June 2007

Interstellar Conundrum: Is Stross Right?

June 19, 2007

Although people have been recommending that I read Charles Stross’ novel Accelerando for some time now, I haven’t found the time and now wish that I had. I recently read a fascinating speech that Stross gave at a Munich tech conference discussing, among many other things, how advances in computer storage will change our lives. […]

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Stross: The Interstellar Improbability

June 18, 2007

Science fiction writer Charles Stross, always an insightful voice when it comes to the future of technology, offers up an incisive look at the problems of interstellar flight in his The High Frontier, Redux. The article is in the queue for discussion here, but since I can’t get to it until tomorrow afternoon — and […]

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Geological Activity on Tethys and Dione?

June 18, 2007

Centauri Dreams doubts that most space scientists expected to find as much activity around Saturn as the Cassini probe has revealed. Enceladus was spectacular enough, with its geysers spewing material hundreds of kilometers above the surface. And now we find indications that two other moons — Tethys and Dione — are active worlds as well. […]

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A Possible Planet around Fomalhaut

June 16, 2007

Watching the motion of the stars they orbit has been how most of the planets beyond our Sun have thus far been discovered. Such radial-velocity methods are getting more precise all the time, but a likely planet around the nearby star Fomalhaut comes out of an entirely different line of research. Alice Quillen (University of […]

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Cramer’s Time Experiment Funded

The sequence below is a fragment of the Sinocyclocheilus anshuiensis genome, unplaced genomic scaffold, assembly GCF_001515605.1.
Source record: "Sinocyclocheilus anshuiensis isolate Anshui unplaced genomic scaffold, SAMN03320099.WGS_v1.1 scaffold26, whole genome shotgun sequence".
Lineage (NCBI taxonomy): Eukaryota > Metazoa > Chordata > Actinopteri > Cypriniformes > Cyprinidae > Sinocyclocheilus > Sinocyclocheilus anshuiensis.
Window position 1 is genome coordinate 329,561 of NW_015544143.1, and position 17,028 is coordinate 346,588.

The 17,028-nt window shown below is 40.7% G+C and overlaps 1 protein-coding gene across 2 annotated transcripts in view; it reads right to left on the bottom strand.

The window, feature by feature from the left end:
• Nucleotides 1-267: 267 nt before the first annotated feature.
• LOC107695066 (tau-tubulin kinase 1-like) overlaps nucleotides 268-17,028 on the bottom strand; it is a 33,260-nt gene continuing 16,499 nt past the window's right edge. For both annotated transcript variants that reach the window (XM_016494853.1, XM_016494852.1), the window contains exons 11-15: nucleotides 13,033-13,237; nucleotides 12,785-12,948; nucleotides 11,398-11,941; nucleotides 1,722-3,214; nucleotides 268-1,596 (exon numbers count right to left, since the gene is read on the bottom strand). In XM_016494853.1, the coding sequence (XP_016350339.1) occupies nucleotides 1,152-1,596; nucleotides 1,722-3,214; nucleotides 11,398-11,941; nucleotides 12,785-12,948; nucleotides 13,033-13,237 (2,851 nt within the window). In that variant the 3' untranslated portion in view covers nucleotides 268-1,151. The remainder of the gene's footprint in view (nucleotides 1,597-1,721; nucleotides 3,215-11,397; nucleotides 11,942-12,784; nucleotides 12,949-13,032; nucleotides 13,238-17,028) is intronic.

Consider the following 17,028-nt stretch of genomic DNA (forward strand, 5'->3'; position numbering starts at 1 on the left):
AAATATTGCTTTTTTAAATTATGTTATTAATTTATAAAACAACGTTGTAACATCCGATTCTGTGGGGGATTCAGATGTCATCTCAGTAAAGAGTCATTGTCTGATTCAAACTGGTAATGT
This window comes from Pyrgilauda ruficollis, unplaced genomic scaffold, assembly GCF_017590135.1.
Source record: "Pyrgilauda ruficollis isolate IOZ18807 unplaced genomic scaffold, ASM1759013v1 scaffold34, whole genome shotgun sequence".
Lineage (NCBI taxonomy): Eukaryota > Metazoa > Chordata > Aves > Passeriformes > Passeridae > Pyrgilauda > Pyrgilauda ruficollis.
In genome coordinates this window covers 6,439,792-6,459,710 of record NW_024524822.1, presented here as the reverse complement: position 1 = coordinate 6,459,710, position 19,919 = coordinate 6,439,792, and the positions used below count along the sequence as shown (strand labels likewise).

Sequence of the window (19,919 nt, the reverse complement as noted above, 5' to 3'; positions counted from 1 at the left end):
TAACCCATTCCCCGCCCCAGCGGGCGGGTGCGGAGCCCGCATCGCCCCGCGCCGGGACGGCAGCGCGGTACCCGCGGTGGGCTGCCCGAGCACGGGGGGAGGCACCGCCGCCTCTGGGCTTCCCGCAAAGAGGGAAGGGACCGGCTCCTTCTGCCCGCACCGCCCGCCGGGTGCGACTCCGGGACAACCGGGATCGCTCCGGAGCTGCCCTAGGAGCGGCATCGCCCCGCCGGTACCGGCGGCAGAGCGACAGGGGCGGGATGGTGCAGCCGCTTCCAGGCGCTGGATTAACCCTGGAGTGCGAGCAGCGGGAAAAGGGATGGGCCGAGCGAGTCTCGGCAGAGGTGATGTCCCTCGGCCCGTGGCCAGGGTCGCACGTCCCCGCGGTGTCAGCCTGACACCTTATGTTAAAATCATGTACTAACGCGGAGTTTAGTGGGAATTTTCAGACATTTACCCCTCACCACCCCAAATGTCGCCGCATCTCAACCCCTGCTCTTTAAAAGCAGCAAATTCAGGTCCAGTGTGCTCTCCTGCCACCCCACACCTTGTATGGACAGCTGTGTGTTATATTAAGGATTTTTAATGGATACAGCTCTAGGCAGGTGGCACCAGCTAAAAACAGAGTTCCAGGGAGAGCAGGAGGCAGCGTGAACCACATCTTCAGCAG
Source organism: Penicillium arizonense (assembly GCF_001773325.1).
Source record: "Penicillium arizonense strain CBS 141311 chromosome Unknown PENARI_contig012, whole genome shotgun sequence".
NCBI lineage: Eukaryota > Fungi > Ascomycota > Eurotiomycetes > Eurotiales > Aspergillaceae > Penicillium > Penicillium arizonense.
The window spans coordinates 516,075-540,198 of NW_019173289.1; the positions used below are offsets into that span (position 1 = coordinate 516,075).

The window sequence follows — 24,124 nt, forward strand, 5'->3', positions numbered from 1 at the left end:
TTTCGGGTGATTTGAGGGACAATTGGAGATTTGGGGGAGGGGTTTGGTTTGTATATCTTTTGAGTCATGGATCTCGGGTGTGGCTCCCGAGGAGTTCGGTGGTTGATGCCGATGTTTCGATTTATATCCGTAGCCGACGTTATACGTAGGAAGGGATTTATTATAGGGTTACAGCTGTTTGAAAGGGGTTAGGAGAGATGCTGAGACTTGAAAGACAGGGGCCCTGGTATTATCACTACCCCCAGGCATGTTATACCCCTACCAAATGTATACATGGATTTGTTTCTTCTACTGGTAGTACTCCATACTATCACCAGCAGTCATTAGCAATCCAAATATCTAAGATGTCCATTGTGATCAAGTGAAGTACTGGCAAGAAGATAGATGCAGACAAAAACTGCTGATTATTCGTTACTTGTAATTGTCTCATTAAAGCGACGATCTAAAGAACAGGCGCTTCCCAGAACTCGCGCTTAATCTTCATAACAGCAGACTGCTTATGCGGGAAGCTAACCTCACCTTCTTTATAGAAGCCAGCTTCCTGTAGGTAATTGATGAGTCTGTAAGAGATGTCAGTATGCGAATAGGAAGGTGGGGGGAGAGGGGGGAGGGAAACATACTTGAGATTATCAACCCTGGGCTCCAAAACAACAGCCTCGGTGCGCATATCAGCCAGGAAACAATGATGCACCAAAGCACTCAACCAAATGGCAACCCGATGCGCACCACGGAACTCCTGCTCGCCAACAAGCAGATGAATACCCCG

June 15, 2007

When you’ve read Analog as long as I have — and I date back to the days when it was named Astounding — you develop a real fondness for some of the primary players. That’s one reason I’m glad to hear the good news about John Cramer’s time travel experiment, which has received enough private […]

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Musings on Planet X

June 14, 2007

My younger son Alec can be forgiven a certain amount of confusion over the term ‘Planet X.’ Back in the 1980s, I told him all about the marvelous Edgar G. Ulmer film The Man from Planet X, a favorite since my own childhood. Ulmer was a gifted director who is rarely talked about today (see […]

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Explosions Near Light Speed

June 13, 2007

Gamma-ray bursts (GRBs), those titanic explosions in distant galaxies that some consider to be the most powerful events since the Big Bang, can be more luminous than anything else in the universe, at least for a while. But their moment in the spotlight is brief, less than a second to as much as a few […]

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Pondering an Ocean Beneath Titan

June 12, 2007

An underground ocean on Titan? The apparent detection of low frequency radio waves makes liquid water beneath the surface of the huge Saturnian moon a possibility, according to research led by Fernando Simoes (Centre d’Etudes Terrestres et Planetaires, Saint Maur, France). Simoes and team have been studying what New Scientist is describing as an ‘enigmatic […]

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Transitsearch Ups the Ante

June 12, 2007

Buy a commercial telescope today, equip it with a CCD detector, and you’re arming yourself to enter the exoplanet hunt. A CCD, or charge-coupled device, is a sensor that proves far more efficient than photographic film at capturing incoming light. It wasn’t so long ago that such tools were available only at large observatories, but […]

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Michaud’s Contact with Alien Civilizations

June 11, 2007

I’m glad to see Universe Today‘s review of Michael Michaud’s new book Contact with Alien Civilizations: Our Hopes and Fears about Encountering Extraterrestrials (Springer, 2006), since I haven’t gotten to it yet despite a promise early in the year. Those hoping for a thorough analysis of the Drake Equation are in luck, since Michaud evidently […]

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